The Power of Positive Thinking

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New research shows why coaches, teachers, parents, and other role models should consider modeling how to look on the bright side: it provides both emotional and physical benefits.

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The power of positive thinking is touted in the popular press and the therapist's office. Most adults understand that the way we think about a situation can change the way we experience it. But what about children? When and how do they learn about the connection between thoughts, feelings, and experiences?

Research has shown that this awareness evolves in early childhood and matures over many years. When children are three to four years old, they can identify emotions that occur in many typical situations. They know that birthday parties are happy times and scoldings are not. By the time they are five to six years old they have an increased awareness of the connection between thinking and feeling. By age seven many children understand that people can interpret the same situation in different ways.

A recent study investigated whether the developmental changes that take place between ages five to 10 would affect children's knowledge of the effects of thinking positively, and whether this would in turn affect a child's emotional response to a situation.

Ninety children were divided into three age groups: five- and six-, seven- and eight-, and nine- and 10-year-old kids. They were introduced to three pairs of characters who experienced a typically positive situation (getting a new pet), a negative situation (breaking an arm), and a neutral situation (meeting a new teacher).

One character within each pair had a positive thought that framed the event in a positive light, and one had a negative thought that framed the event in a negative light. For example, one character with a broken arm thought about having his friends sign his cast, while the other thought about how uncomfortable the cast was going to be.

The children were asked to report on each character's feelings: How does the character feel right now? Why does the character feel that way? They were also asked to explain why one character felt better than or the same as another character. The children's explanations were categorized as situation explanations, meaning that the situation caused the emotion, or mental state explanations, meaning that the characters' thoughts, desires, or preferences were the reasons that the character felt an emotion.

Children in every age group predicted characters' thinking positive as opposed to negative thoughts would have different emotions even though both characters experienced the same objective event, according to the study. The eight- to ten-year-old kids were more aware that reframing events either positively or negatively could affect a person's emotional experience, but all the children, regardless of age, seemed to believe that when events were negative, thinking positively was not enough to make a person feel good.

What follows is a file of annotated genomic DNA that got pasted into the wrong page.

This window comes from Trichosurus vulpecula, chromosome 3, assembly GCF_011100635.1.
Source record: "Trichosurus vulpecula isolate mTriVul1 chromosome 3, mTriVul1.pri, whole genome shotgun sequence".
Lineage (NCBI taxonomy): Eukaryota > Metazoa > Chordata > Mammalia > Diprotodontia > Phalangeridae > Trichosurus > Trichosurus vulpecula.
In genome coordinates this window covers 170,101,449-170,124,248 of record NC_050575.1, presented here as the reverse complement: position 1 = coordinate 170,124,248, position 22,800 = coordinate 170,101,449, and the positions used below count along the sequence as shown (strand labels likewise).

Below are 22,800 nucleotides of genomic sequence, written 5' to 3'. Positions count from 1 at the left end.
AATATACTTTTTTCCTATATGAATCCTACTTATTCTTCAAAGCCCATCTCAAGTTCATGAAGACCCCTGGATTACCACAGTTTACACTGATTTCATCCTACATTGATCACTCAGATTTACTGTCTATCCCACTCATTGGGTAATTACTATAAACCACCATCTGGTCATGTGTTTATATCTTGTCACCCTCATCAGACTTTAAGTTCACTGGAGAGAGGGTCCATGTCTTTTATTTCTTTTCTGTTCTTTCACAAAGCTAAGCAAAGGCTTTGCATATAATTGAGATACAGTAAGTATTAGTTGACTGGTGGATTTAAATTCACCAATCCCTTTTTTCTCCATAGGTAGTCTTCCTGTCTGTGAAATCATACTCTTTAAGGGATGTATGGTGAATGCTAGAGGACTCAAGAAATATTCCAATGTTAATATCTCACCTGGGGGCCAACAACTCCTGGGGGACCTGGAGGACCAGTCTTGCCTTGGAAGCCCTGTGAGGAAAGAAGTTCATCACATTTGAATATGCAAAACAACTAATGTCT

"The strongest predictor of children's knowledge about the benefits of positive thinking -- besides age -- was not the child's own level of hope and optimism, but their parents,'" said Christi Bamford, assistant professor of psychology at Jacksonville University, who led the study when she was at the University of California, Davis.

The findings point to parents' role in helping children learn how to use positive thinking to feel better when things get tough. Bamford notes: "...[P]arents should consider modeling how to look on the bright side."

The researchers concluded that children as young as five years old had begun to develop the skills to understand how positive and negative reframing could change a person's response to a situation. They suggest that training children to recognize the benefits of positive thinking and disadvantages of negative thinking may not only help children feel better emotionally during stressful life circumstances, but may also provide health benefits by decreasing the physical toll of stress. Parents, teachers, coaches, and others who teach and care for children can model positive reframing for children to help them learn this valuable life skill.

Image: tan4ikk/Shutterstock.


This article originally appeared on TheDoctorWillSeeYouNow.com, an Atlantic partner site.

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Esther Entin, M.D., is a pediatrician and clinical associate professor of Family Medicine at Brown University's Warren Alpert School of Medicine. She writes for TheDoctorWillSeeYouNow.com.

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